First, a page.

25. 25. Choice of host speciesDepends on: Protein to be produced & its desired application Transformation efficiency Overall production cost Containment Presented in Credit Seminar (Division of Agricultural Physics, IARI, New Delhi) by Nirmal Kumar
  26. 26. Comparison of various plant expression host speciesFeatures/ Organ Yield Storage/ Transform Production Specialtycrop protein -ation costs stabilityTobacco Leaf High Limited Well Good Nonfood/feed establishedAlfalfa Leaf High Limited Established Good Homogenous N glycosylation, use atmospheric N2Wheat Seed Good Optimal Inefficient OptimalMaize Seed High Optimal Established OptimalPea Seed Good Optimal Limited GoodRapeseed Seed Good Optimal Established Optimal Fusion with oleosin for easy purificationPotato Tuber Good Good Well Good establishedBanana Fruit Good Good Inefficient Good Can be eaten raw S. Biemelt;U. Sonnewald (2004) Presented in Credit Seminar (Division of Agricultural Physics, IARI, New Delhi) by Nirmal Kumar
  27. 27. Classes of proteins within molecular farming Parental therapeutics and pharmaceutical intermediates Industrial proteins and enzymes Monoclonal antibodies Antigens for edible vaccines Biopolymers Presented in Credit Seminar (Division of Agricultural Physics, IARI, New Delhi) by Nirmal Kumar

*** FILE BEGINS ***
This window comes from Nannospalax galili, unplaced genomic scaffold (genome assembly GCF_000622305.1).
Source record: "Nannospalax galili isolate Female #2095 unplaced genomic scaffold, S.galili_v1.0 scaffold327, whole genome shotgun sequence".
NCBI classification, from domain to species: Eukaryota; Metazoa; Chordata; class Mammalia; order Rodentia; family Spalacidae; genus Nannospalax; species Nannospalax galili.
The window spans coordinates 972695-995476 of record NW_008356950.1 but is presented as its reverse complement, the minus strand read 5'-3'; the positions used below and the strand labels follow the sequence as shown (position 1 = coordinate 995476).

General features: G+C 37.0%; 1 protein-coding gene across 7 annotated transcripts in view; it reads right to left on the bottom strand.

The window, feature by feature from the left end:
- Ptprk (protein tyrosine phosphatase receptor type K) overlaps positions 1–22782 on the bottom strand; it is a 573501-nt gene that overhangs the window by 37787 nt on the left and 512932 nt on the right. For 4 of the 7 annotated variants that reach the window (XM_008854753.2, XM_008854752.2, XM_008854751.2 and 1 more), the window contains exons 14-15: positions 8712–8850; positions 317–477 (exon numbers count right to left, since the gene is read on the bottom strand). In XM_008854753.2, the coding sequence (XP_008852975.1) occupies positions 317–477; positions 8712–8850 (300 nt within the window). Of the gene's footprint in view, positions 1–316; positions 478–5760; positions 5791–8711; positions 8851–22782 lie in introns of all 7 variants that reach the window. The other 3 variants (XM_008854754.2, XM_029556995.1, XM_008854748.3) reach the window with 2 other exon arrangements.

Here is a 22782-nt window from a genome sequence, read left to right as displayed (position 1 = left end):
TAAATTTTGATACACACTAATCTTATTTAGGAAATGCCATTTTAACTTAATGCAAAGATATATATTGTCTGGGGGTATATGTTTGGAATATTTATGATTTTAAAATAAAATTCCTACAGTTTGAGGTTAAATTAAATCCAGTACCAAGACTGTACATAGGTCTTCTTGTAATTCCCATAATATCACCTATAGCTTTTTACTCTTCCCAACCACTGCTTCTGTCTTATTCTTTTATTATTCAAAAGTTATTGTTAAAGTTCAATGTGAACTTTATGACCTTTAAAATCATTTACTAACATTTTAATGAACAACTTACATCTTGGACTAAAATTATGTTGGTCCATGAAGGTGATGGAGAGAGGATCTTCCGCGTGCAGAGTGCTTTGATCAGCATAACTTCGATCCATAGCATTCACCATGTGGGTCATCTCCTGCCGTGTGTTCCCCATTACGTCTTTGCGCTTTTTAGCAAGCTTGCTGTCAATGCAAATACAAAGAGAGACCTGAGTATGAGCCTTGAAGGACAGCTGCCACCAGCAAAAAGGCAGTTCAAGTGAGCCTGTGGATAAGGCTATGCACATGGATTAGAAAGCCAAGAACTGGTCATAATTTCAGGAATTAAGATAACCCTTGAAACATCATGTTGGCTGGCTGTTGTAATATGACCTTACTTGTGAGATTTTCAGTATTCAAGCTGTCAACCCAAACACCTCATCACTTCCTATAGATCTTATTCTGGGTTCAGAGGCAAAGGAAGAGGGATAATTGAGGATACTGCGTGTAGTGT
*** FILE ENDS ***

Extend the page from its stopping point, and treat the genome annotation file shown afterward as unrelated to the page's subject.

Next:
28. 28. Therapeutic proteins produced in different plant hosts system Therapeutic protein Potential use hostα- and β- haemoglobin Blood substitute TobaccoHuman serum albumin(HAS) Blood substitute Potatoα-tricosanthin HIV Therapy tobaccoα- interferon Viral protection anticancer RiceEpidermal growth factor, Mitogen TobaccoErythropoietin, Tuber growthfactorHirudin Anticoagulant CanolaProtein C Anticoagulant TobaccoGlutamate decarboxylase Diabetes TobaccoHuman somatotropin Hypopituitary dwarfism TobaccoCalcitonin Paget disease, osteoporosis, potato parathyroid gland carcinoma A.S. Rishi; N.D.Nelson; A.Goyal (2001) Presented in Credit Seminar (Division of Agricultural Physics, IARI, New Delhi) by Nirmal Kumar
  29. 29. Industrial enzymes & proteins produced in different plant host system Industrial enzymes Potential use Hostα- amylase Industry TobaccoPhytase Industry Alfalfa, TobaccoCellulase Industry Alfalfa, Tobacco, potatoManganese peroxidase Industry Alfalfa, Tobaccoβ- (1,4) xylanase Industry Tobacco, Canolaβ-(1,3-1,4)glucanase Industry Tobacco, BarleyAvidin Research reagent MaizeGlucuronidase Research reagent Maize A.S. Rishi; N.D.Nelson; A.Goyal (2001) Presented in Credit Seminar (Division of Agricultural Physics, IARI, New Delhi) by Nirmal Kumar
  30. 30. Antibodies produced in different plant host system Potential use Antigen used HostHSV-2 Glycoprotein B of HSV SoybeanColon cancer Colon cancer antigen TobaccoDental care (tooth S. mutans antigen Tobaccodecay)Hodgkin’s lymphoma ScFv of IgG from mouse B-cell Tobacco lyphomaTumor associated ScFv84.64 against Cerealsmarker antigen carcinoembryogenic antigenResearch Human creatine kinase ArabidopsisPhytoremediation Atrazine TobaccoPlant protection Nematode antigen Tobacco A.S. Rishi; N.D.Nelson; A.Goyal (2001) Presented in Credit Seminar (Division of Agricultural Physics, IARI, New Delhi) by Nirmal Kumar